Skip to main content
Nosto and Search Engine Optimization


Dan Macarie avatar
Written by Dan Macarie
Updated over a week ago

The article here covers the essentials regarding Nosto and SEO.

First of all, if you are at all worried about SEO, first thing to review is that you are using canonical meta tag on your site, including your product pages. If you don’t, please consider adding it as described in the next chapter.

Common Errors and FAQ

Missing Canonical Url Tag (Google indexes Nosto parameters)

In case your site doesn’t make use of canonical url tags, we suggest to add them right away. These will not only prevent Nosto’s parameters to appear on Google search results, but also use of canonical urls should dramatically improves your SEO in general.

In short, the canonical url defines what is the preferred url of the page for search engines and a common SEO practice since 2012.

Effectively search engines and web-crawlers will ignore any parameter or link on the Internet, added by any service or web-site, and treat the url in the canonical url tag as the primary url of the page, preventing the same page from appearing multiple times in the search results. As a general advise, use the same canonical url in your social plug-ins for example in Facebook’s like button if one is applied.

There are also other ways to make sure Google does not index URLs with Nosto parameters – and thus avoid duplicate content – however canonical url is the most important one.

1) Specify Canonical URLs in in the head section of the page

2) This is the most robust method as it covers not only Google, but all search engines. and strips away possible parameters. Read also Moz’s blog entry on the topic.

3) Specify how Google should handle parameters in Google

  • On the Dashboard, under Crawl, click URL Parameters.

  • Next to the parameter you want, click Edit. (If the parameter isn’t listed, click Add parameter. Note that this tool is case sensitive, so be sure to type your parameter exactly as it appears in your URL.)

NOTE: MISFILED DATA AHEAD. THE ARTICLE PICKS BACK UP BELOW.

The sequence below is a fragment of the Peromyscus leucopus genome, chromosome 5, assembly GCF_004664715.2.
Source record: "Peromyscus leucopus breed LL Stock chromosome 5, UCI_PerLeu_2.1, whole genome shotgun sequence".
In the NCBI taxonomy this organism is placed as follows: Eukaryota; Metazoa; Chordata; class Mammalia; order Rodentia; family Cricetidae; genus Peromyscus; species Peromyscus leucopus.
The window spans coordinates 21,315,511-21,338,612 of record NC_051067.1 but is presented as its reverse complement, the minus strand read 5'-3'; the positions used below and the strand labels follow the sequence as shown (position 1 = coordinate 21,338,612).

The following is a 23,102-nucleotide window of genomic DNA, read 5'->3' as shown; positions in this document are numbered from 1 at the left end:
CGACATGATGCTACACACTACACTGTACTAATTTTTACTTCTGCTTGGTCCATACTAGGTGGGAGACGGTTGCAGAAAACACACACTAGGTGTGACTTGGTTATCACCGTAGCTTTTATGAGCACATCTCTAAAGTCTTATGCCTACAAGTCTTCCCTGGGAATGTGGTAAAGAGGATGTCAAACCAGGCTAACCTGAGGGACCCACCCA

• Specify the parameter as “not change content” in Google Webmaster tools. OR make sure that NO URLS are crawled.

4) Specify Nosto links as “nofollow” in the templates. Learn more about "nofollow" links here.

Alternative Attributes Of an Image Tag

Albeit an alt attribute of an image is slightly controversial regarding SEO, it’s covered as an FAQ in this article.

The alt-attribute in the recommendation templates is by default left empty by Nosto, because we don’t want to determine on behalf of you which product attribute should be used as a value for the alt-attribute. When using Nosto’s default templates, the alt-value is as below.

<img src="$!product.imageUrl" alt="">

In case you prefer having a product name as an alt attribute of an image tag, simply edit the recommendation template and return the preferred value. In the example below, a product name is used.

<img src="$!product.imageUrl" alt="$!">


Possible Positive Implications

Google and every other search engine generally treats the site positively if a page has a valuable internal link structure that connects and groups similar content together. A recommender system such as Nosto, when set up correctly, will show highly relevant context that is related to page, product and category viewed.

According to latest studies, albeit not officially confirmed, Googlebot seems to be able to follow and crawl links in elements, which are populated in-site using Javascript. This means that product recommendations by Nosto will create automatically internal linking structure between your products, possibly boosting SEO. As this has not been officially confirmed, please treat this note with a grain of salt.

Landing Page Recommendation

Landing page recommendation is a recommendation type that optimises product selection offered to a customer landing on the site from a paid ad. It automates the showing of relevant product recommendations based on the keyword bought by you. This will update according to the user behavior after landing on the page with that keyword and of course self-optimize. Read more here.

Misconceptions of Negative Implications

Duplicate Content

In Nosto’s context, duplicate content is not the case. Duplicate content typically refers that the same page or content exists elsewhere on the Internet or on the same site, consequently meaning that search engines have hard time to figure out which one of the pages is the most relevant. See first chapter about canonical urls covering duplicate pages.

When it comes to page content and not duplicate pages, Nosto does repeat some content in the product page tagging (product attributes), however the tagging is hidden and not visible to people visiting your site, hence it’s treated differently than visible content by search engines. An example snippet of product page tagging below:

 <div class="nosto_product" style="display:none">

User Cloacking

Nosto doesn’t use user agent cloaking. We treat all requests the same, irrespective of whether they come from bots or individuals.